(2) There shall be a prescribed standard period for each designated parking place and, subject to this section, the amount of the charge for a vehicle left in the parking place, for a time not exceeding the standard period, called, the initial charge, shall be such amount, called the standard amount, as may be prescribed, and the initial charge shall be payable on the leaving of the vehicle in the parking place:
i. if it is so prescribed, the initial charge for a vehicle for a time not exceeding one-half of the standard period shall be one-half of the standard amount; and
ii. Where paragraph (i) has effect, and it is further so prescribed, then, if before the end of the prescribed time a further payment of one-half of the standard amount is made, the two payments shall be treated as a single payment of an initial charge of the standard amount made on the leaving of the vehicle.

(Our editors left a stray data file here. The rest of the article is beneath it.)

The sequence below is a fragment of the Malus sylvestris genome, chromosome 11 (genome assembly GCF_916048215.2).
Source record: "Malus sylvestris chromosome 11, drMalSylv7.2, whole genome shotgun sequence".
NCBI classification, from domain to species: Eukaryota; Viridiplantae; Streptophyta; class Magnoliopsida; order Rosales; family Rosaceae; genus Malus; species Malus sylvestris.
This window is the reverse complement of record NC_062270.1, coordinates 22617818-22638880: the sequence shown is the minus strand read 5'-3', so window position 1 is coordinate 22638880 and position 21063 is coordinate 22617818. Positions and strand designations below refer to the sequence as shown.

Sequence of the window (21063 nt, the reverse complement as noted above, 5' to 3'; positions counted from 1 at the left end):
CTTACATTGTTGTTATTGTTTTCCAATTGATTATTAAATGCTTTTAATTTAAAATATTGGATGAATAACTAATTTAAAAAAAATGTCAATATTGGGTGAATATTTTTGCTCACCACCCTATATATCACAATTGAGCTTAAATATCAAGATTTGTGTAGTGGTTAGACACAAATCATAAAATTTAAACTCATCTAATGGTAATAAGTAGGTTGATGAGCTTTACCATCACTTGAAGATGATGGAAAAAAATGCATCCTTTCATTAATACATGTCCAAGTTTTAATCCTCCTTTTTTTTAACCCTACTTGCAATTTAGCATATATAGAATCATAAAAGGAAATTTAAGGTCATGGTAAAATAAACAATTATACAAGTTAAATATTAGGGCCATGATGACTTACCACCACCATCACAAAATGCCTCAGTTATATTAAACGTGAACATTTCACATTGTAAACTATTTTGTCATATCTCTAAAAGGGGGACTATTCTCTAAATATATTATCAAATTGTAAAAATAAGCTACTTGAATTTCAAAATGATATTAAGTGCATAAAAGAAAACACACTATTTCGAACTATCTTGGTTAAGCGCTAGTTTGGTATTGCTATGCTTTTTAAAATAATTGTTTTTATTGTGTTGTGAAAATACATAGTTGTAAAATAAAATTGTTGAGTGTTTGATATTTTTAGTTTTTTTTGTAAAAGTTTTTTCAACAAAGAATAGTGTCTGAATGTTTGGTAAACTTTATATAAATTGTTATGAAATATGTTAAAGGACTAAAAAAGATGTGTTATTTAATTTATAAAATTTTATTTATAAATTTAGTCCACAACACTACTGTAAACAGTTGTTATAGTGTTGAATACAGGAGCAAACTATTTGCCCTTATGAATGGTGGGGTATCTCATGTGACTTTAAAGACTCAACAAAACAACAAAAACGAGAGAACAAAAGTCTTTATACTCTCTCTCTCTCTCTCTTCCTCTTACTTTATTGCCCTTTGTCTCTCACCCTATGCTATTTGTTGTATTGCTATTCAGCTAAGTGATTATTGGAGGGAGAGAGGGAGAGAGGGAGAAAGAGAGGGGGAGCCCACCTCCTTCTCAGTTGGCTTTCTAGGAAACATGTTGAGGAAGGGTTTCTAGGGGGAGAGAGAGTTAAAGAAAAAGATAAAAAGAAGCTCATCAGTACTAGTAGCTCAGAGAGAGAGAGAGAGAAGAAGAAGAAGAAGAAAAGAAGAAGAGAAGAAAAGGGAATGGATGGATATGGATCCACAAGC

(3) If a vehicle is left in the parking place after the period for which payment was made by the initial charge has expired, the amount of the charge shall be the amount of the initial charge together with such additional amount, called an excess charge, as may be prescribed, and the excess charge shall be payable in such manner and at such time as may be prescribed.
4. A parking meter of a type approved by the Minister shall be provided for each space in a designated parking place, and shall be erected as close to that space as is practicable; and –
(a) payment of the initial charge shall be made by the insertion of coins in the parking meter and turning the handle of the parking meter to its full extent so as to indicate the length of time paid for;